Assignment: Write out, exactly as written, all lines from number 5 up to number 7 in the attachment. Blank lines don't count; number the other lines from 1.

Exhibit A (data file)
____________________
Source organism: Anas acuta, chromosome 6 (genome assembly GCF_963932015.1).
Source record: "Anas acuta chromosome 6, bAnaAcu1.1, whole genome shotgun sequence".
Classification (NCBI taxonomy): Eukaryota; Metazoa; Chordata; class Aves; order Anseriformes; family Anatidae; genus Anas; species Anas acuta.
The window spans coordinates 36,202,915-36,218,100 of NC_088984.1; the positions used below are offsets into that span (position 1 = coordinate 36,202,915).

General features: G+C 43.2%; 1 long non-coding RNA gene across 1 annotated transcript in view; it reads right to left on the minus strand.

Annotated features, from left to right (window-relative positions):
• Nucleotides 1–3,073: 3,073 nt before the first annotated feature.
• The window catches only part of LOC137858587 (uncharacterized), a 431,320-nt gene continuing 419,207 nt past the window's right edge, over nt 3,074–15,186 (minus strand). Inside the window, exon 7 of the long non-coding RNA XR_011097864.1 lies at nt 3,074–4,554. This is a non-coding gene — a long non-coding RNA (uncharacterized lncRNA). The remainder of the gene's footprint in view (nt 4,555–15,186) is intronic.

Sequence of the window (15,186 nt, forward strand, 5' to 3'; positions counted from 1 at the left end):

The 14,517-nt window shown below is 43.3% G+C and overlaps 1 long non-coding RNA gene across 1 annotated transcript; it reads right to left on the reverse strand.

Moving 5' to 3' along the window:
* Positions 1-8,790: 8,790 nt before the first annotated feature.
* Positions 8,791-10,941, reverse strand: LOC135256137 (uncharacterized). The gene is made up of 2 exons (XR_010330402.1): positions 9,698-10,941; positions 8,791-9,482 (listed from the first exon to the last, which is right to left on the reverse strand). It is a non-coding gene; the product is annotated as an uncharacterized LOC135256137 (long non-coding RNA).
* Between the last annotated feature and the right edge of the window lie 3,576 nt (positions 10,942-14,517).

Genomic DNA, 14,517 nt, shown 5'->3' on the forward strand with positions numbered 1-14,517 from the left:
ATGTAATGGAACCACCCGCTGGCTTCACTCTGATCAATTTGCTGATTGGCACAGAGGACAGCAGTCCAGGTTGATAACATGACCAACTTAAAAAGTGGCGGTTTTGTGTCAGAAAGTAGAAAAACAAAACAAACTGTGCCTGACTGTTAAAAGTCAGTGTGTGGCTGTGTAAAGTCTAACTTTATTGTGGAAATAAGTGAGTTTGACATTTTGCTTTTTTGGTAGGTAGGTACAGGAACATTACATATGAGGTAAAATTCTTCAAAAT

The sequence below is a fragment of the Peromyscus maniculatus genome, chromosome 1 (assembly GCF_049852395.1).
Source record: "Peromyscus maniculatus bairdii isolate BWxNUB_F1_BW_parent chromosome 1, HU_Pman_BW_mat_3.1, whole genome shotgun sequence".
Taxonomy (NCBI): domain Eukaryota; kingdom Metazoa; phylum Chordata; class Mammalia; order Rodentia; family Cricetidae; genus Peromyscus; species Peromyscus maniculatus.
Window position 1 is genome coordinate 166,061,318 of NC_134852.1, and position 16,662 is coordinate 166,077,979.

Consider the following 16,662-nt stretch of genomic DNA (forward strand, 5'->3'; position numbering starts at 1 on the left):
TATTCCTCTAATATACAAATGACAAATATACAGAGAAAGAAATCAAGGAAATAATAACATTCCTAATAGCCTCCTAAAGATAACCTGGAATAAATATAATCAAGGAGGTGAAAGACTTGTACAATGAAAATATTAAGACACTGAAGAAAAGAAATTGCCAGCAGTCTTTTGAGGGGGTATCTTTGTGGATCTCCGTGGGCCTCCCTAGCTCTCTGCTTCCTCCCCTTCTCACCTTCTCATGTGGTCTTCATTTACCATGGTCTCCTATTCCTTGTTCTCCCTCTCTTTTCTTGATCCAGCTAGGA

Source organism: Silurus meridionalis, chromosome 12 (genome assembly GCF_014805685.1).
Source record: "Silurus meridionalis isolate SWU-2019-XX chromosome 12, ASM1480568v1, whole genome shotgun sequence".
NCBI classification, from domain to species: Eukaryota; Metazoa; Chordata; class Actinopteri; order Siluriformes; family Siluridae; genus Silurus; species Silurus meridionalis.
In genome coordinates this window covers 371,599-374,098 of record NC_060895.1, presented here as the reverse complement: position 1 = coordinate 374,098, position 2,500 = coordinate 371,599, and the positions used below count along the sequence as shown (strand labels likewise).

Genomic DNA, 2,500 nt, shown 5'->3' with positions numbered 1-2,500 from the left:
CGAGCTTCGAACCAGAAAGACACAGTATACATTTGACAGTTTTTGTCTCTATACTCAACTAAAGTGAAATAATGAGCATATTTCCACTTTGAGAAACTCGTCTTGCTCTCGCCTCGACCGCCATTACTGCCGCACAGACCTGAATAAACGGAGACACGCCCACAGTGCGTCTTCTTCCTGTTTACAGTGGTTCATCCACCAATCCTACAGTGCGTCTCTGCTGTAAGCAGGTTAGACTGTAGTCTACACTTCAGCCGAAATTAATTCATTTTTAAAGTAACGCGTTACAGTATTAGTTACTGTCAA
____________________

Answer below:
General features: G+C 43.2%; 1 long non-coding RNA gene across 1 annotated transcript in view; it reads right to left on the minus strand.

Annotated features, from left to right (window-relative positions):
• Nucleotides 1–3,073: 3,073 nt before the first annotated feature.